However, this concept of intersecting life science into architecture isn’t a new one. Its been embedded in the history of human civilization since long. Whether we talk about the ancient Greek and Roman architecture or the entire Art Nouveau movement, we can see the seeds of the collaboration growing from scratch. “This history, however, is largely a conceptual one, drawing on the metaphors, knowledge structures, and imagery of biology but rarely engaging the actual research protocols of biology or understanding buildings as living biological objects,” writes David Benjamin, founding principal of The Living, a New York–based design firm, in the new book Now We See Now: Architecture and Research by The Living ($40, Monacelli Press).
In this article, we will see few of the most innovative designs where architecture has been approached through the eyes of biology.
1. The Living light
With the growing demand for energy, we are developing new ways of harvesting it from different sources. But how incredible would it be, if the little showpiece plant, in your room, could power the energy of it? Ermi Van Oers, has designed a lamp which harnesses the energy of living plants to provide light.
Van Oers while studying product design, encountered the fact that energy could be harnessed from the resources that are being wasted on a day-to-day basis. The Living light is based on the new technology called “microbial fuel cells”. A healthy plant releases a lot of organic compounds everyday. A microbial fuel cell captures these compounds and harnesses energy from them by breaking them down.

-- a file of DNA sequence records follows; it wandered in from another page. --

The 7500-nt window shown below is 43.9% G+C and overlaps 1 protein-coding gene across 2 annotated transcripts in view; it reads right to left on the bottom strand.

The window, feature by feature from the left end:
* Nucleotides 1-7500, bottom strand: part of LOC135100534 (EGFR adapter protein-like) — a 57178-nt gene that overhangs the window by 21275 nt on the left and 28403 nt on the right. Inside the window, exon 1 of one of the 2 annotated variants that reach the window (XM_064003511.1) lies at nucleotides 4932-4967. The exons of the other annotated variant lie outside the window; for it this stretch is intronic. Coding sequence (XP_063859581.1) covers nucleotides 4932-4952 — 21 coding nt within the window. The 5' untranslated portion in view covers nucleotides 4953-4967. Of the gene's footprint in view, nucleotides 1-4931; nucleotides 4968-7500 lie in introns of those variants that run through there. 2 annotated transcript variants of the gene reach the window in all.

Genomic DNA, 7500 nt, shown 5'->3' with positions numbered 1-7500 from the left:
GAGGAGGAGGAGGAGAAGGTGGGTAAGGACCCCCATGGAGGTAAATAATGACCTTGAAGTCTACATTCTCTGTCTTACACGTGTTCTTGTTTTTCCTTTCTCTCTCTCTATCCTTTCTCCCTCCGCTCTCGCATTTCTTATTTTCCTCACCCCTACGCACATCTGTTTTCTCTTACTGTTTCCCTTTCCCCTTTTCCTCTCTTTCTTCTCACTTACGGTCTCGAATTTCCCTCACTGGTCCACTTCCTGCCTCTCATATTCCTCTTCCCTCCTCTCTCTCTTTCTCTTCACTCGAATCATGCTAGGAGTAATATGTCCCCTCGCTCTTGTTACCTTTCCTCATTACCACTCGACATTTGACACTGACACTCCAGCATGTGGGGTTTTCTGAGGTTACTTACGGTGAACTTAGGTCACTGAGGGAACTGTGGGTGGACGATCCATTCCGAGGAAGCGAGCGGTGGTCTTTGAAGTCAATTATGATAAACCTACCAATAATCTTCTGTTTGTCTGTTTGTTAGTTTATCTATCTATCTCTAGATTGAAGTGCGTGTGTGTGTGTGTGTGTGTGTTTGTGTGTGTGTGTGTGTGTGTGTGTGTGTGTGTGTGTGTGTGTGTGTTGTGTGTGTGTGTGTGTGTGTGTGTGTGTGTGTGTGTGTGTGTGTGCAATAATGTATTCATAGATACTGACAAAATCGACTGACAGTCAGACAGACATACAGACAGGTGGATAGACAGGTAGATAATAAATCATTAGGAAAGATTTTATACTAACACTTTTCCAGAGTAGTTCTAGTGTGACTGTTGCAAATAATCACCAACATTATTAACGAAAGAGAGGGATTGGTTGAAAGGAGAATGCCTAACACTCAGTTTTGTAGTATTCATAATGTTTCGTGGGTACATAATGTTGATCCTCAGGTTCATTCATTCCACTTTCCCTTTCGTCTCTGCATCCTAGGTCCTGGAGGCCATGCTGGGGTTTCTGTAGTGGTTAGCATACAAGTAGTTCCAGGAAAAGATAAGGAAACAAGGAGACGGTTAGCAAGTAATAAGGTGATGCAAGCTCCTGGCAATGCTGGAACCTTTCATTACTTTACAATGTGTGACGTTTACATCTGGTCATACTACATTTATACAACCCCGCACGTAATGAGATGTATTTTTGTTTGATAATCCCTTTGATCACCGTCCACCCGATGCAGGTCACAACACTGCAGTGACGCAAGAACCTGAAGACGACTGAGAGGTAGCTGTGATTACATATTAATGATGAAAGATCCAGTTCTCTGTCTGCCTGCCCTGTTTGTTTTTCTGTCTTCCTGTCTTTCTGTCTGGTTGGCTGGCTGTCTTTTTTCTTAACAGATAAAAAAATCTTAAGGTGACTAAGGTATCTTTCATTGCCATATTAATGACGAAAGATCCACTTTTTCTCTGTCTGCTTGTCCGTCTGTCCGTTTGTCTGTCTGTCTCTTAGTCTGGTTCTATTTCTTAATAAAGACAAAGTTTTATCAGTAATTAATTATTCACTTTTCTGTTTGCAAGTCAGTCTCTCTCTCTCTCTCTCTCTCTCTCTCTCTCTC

2. The Hy Fi project, The Living
This outdoor pavilion was temporarily built at MoMA PS1 and was the winner of the institution’s young architects program. This is built of two types of bricks : organic & reflective. Organic bricks are placed at the bottom of the installation and are made up of a mixture of corn stalks and specially developed mycelial structures from mushrooms. While the reflective bricks are at the top and are produced through the custom-forming of a mirror film devised by 3M. The installation was
there for three months after which the bricks were degraded and composted into soil which was sent to the local gardens. This beautifully portrays the circular lifecycle in architecture.
3. The self healing bio-concrete
Would you believe, if I say that like any living organisms even buildings could heal itself? This magnificent stride in the field of architectural innovation was taken by Henk Jonkers at the Technology University of Delft. He used Sporosarcina pasteurii, a robust bacterium that naturally secretes limestone in specific conditions, in the concrete before it dried. This mixture effectively repairs cracks and therefore, can self heal! This kind of concrete has a very long life span and is also eco-friendly while cutting down the overall construction cost.